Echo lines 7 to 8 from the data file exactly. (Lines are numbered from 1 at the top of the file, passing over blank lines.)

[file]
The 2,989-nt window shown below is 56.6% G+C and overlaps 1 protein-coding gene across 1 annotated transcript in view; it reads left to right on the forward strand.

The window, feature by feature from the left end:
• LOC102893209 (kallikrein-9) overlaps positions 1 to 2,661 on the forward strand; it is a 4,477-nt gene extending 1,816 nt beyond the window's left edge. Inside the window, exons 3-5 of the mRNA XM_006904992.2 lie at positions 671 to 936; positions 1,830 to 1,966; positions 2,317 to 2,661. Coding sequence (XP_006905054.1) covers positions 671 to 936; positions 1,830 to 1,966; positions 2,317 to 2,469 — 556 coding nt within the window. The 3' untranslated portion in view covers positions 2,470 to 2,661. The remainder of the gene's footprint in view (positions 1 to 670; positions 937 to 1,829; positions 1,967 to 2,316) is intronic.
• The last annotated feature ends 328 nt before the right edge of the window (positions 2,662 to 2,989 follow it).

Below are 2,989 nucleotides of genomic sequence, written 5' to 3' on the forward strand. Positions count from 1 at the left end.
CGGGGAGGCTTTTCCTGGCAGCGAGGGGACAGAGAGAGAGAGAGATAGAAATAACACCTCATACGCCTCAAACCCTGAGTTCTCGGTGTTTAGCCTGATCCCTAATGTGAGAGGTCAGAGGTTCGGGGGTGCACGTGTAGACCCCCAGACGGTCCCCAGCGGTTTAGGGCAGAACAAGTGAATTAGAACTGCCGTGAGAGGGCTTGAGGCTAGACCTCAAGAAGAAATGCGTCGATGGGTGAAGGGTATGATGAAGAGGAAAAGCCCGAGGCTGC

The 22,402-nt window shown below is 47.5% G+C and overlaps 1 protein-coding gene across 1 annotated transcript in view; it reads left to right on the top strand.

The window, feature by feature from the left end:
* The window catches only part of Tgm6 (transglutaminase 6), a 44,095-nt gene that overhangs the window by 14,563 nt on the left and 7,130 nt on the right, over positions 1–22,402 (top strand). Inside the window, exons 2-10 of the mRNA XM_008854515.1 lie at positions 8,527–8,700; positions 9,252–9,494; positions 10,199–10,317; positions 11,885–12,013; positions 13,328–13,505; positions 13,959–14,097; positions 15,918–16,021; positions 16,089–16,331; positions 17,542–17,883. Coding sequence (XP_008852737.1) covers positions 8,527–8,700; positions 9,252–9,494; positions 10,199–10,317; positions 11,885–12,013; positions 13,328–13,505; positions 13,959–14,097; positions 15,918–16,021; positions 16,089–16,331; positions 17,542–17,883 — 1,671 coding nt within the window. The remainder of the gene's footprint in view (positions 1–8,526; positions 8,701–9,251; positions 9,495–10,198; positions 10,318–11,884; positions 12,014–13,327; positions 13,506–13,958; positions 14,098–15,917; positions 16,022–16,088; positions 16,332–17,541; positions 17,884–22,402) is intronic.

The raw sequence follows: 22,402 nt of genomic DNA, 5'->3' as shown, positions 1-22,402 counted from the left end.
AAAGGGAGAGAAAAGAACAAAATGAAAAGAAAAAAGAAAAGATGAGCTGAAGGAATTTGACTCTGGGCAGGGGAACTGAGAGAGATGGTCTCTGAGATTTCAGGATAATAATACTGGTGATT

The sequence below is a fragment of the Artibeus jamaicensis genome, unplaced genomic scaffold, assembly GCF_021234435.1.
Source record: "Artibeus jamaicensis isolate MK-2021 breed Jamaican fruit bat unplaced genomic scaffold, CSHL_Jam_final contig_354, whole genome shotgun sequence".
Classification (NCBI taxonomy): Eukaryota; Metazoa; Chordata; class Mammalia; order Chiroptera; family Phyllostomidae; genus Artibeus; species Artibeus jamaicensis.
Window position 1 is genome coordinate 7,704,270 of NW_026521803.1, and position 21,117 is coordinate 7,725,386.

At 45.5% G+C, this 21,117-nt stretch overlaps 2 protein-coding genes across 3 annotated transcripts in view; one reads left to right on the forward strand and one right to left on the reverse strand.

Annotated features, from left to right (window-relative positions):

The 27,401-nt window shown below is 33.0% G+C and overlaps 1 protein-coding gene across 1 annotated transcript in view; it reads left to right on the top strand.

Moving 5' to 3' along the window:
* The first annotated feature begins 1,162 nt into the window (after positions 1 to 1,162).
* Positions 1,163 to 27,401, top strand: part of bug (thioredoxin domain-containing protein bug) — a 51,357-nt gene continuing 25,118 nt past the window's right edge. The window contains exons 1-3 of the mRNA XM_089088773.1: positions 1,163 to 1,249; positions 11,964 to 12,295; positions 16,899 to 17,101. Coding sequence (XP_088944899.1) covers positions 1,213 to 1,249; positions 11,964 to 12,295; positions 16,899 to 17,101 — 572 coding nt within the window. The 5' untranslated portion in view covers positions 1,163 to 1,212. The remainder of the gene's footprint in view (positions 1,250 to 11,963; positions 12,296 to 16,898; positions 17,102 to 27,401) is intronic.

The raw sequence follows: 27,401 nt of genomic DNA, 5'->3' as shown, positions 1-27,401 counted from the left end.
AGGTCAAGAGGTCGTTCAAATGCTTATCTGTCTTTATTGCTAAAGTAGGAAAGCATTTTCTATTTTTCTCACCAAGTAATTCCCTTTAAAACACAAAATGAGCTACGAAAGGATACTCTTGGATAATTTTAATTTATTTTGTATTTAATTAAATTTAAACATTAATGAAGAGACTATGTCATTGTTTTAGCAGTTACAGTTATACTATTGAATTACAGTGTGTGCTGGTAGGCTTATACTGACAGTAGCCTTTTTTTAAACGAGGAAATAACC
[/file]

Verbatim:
The 22,402-nt window shown below is 47.5% G+C and overlaps 1 protein-coding gene across 1 annotated transcript in view; it reads left to right on the top strand.

The window, feature by feature from the left end: